Many noble Lords felt that the Bill does not go far enough. I agree with them; but I felt that I could not get away with anything that went much further. For my part, I shall welcome proposals radical as they may be, as envisaged by the noble Baroness, Lady Warnock, the noble Earl, Lord Swinton, and the noble Baronesses, Lady David and Lady Faithfull; even if they to some extent enlarge the scope of the Bill. We have to deal with the uneven application of the Act throughout the country, a point to which the right reverend Prelate the Bishop of Guildford rightly referred. We have to deal with worries about the application of the Act; the absence of clear levels and standards (a point made by the noble Baroness, Lady Blackstone); the policy not to make statements; statements on what is available and not on what is needed; safeguards for the local authority and not for the child, a point so eloquently put in one sentence by my noble friend Lord Swinton. How true in practice that sentence is. We also have to deal with the problems of post-school education after the age of 16; resources, and so on.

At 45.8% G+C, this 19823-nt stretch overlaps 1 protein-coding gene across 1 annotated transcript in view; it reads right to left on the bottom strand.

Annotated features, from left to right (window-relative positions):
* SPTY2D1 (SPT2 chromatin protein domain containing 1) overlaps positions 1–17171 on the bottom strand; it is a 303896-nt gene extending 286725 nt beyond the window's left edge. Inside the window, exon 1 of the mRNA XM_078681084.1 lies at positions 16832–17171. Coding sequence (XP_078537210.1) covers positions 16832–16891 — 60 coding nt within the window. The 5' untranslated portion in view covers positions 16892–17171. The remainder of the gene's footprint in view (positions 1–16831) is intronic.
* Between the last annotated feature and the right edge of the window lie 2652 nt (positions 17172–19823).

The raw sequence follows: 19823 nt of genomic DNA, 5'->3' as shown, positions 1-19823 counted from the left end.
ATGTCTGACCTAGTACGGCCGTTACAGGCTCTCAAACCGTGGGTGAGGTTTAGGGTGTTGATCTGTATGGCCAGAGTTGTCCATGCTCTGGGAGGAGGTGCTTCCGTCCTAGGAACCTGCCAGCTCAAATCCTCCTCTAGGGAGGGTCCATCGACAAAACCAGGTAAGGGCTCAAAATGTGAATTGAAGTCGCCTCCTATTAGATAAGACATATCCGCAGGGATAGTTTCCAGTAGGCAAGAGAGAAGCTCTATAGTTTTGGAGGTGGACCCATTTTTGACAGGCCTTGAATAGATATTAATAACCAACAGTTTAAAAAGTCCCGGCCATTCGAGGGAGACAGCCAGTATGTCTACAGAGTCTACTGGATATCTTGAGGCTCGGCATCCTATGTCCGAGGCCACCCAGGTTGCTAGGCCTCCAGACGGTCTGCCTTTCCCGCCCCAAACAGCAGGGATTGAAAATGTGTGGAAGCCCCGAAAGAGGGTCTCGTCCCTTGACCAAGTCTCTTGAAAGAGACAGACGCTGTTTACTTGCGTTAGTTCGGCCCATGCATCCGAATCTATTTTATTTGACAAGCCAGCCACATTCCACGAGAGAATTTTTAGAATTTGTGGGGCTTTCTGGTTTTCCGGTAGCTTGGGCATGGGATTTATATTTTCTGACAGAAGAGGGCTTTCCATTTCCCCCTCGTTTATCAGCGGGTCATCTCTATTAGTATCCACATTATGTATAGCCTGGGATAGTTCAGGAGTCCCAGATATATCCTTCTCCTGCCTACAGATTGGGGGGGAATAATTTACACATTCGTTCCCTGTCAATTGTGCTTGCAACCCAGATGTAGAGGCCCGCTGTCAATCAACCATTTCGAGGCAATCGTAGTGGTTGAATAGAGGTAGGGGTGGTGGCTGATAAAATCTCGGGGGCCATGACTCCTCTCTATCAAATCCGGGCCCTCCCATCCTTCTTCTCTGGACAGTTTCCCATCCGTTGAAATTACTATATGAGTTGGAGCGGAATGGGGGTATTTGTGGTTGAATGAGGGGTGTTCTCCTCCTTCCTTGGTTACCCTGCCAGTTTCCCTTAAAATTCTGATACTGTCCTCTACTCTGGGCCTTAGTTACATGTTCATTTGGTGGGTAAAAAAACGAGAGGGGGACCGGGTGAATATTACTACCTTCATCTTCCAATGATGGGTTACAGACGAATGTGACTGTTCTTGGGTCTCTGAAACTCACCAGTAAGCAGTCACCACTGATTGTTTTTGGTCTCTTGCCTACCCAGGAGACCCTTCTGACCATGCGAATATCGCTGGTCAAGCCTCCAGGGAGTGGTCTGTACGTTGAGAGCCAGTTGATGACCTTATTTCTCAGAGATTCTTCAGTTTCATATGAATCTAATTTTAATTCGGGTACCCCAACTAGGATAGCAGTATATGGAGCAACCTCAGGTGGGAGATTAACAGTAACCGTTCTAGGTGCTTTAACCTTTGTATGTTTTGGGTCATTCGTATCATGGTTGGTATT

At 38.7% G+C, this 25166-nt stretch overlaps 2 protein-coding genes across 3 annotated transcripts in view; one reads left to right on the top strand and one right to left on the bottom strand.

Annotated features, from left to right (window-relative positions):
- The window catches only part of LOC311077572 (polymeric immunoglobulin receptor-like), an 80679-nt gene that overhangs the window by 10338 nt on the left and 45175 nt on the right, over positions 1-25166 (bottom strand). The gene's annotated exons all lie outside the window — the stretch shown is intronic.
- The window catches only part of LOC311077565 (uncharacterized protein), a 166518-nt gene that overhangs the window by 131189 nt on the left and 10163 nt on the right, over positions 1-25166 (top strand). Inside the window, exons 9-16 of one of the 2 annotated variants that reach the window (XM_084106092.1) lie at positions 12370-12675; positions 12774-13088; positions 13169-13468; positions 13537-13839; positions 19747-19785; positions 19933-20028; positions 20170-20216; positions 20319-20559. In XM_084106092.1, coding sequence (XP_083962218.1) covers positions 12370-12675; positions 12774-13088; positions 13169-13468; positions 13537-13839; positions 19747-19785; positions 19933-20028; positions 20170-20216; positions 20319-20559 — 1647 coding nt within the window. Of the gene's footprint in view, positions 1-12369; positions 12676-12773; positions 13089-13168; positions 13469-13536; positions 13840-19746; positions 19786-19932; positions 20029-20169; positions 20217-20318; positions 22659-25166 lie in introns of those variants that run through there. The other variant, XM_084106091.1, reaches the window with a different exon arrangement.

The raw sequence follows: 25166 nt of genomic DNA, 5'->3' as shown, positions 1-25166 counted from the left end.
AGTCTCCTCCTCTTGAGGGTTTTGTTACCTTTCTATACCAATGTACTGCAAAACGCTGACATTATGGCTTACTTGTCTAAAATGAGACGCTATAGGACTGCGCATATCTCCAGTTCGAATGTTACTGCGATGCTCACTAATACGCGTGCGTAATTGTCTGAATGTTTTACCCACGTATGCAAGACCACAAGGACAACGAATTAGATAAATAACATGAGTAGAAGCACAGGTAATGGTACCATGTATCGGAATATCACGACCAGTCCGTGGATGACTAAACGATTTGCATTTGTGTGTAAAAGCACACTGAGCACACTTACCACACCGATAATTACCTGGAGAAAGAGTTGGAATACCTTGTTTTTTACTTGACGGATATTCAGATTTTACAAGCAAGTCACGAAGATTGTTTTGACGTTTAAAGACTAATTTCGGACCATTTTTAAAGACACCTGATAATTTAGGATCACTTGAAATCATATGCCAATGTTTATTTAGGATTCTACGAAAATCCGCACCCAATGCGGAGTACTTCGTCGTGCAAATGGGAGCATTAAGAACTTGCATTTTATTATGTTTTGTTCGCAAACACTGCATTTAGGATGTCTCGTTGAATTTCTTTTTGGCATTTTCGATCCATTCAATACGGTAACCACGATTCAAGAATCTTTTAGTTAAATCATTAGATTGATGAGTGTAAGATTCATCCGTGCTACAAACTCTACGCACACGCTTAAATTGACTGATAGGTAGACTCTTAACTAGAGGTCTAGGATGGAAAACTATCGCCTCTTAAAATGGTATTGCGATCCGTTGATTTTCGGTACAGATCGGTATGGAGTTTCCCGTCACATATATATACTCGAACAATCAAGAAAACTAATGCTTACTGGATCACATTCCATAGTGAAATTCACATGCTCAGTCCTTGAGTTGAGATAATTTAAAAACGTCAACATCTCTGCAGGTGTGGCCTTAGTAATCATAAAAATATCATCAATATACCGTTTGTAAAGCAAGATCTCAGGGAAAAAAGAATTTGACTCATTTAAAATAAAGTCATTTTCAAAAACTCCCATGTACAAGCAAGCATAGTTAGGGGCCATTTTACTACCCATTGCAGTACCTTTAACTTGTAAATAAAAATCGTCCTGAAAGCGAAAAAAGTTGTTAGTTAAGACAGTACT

My noble friend Lord Elton with his expertise and knowledge on the subject is an authority on the matter. He set out a true perspective; indeed, until he spoke, I did not see it quite in that light. Your Lordships may think that we may have to reconsider the statement. That will not necessarily extend the scope of the Bill, because in that lies the crucial problem of the interests of the child, what is needed for the child, the resources for the child and so on. It is pretty useless in improving an appellate structure from something which is, so to speak, a rotten apple. I know that that overstates the matter, but I use the phrase graphically. However, that it is at the core of the problem.